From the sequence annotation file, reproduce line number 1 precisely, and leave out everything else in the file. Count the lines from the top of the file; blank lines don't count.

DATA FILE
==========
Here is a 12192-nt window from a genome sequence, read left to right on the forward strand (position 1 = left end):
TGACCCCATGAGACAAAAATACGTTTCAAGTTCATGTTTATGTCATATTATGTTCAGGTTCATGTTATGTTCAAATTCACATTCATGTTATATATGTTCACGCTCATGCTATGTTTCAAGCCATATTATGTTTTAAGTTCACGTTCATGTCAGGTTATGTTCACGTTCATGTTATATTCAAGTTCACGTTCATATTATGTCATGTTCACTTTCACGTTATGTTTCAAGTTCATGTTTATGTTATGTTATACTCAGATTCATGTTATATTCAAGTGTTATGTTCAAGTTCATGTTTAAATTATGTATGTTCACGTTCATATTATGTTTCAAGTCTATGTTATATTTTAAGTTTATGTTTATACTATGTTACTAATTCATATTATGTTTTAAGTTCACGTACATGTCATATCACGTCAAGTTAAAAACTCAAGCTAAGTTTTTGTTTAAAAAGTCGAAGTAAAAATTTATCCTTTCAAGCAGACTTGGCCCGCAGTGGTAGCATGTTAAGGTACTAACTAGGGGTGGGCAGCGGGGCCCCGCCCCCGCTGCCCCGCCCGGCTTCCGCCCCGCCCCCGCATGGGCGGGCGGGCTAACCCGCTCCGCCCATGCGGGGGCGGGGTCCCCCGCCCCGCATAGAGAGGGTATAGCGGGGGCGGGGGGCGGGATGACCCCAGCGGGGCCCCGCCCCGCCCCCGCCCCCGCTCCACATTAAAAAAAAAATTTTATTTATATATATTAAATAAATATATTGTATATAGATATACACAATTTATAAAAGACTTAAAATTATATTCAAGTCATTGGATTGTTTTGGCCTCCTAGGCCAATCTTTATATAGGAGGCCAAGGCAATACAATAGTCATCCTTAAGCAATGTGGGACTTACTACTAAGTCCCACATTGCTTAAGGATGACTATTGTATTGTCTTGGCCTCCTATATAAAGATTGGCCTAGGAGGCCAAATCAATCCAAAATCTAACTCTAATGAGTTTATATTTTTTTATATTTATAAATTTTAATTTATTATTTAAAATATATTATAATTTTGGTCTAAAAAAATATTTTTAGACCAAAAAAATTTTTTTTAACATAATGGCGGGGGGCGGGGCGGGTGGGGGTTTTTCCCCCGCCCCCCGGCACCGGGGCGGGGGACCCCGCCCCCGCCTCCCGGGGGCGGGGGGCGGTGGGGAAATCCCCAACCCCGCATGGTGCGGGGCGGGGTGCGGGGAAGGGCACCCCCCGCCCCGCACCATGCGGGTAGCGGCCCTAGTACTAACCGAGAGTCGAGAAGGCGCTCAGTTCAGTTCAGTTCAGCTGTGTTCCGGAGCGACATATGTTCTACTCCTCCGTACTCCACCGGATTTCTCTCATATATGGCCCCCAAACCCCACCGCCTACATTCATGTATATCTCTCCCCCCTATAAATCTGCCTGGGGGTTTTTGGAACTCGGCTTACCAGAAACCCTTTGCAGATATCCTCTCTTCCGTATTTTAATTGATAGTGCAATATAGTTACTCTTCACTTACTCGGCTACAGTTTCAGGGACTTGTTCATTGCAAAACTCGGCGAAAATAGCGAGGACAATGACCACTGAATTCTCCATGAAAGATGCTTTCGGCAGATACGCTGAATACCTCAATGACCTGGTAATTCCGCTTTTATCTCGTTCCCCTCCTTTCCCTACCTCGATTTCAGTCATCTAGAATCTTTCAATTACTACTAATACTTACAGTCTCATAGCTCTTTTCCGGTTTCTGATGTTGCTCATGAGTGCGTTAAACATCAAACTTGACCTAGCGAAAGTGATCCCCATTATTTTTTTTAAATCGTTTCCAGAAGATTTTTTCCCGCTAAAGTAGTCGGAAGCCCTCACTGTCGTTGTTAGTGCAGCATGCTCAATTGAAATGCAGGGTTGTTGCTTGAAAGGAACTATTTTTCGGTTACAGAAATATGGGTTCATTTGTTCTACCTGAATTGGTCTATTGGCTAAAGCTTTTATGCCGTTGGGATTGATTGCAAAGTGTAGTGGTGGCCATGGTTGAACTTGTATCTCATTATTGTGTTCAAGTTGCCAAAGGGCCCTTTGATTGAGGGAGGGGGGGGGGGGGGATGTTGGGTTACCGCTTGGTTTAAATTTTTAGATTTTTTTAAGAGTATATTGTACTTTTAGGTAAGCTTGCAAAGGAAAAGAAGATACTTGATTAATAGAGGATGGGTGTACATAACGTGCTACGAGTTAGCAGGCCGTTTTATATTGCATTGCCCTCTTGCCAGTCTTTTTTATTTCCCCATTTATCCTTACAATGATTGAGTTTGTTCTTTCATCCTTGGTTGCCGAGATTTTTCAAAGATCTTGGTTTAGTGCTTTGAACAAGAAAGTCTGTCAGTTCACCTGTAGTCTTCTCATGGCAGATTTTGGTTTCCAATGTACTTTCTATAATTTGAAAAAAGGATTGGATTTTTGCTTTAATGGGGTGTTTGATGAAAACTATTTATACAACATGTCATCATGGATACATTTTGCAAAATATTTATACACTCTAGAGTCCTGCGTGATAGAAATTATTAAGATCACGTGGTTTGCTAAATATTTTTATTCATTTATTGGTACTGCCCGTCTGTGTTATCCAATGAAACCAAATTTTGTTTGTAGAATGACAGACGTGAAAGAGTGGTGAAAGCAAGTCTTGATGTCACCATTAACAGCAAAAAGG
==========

Here is a 12192-nt window from a genome sequence, read left to right on the forward strand (position 1 = left end):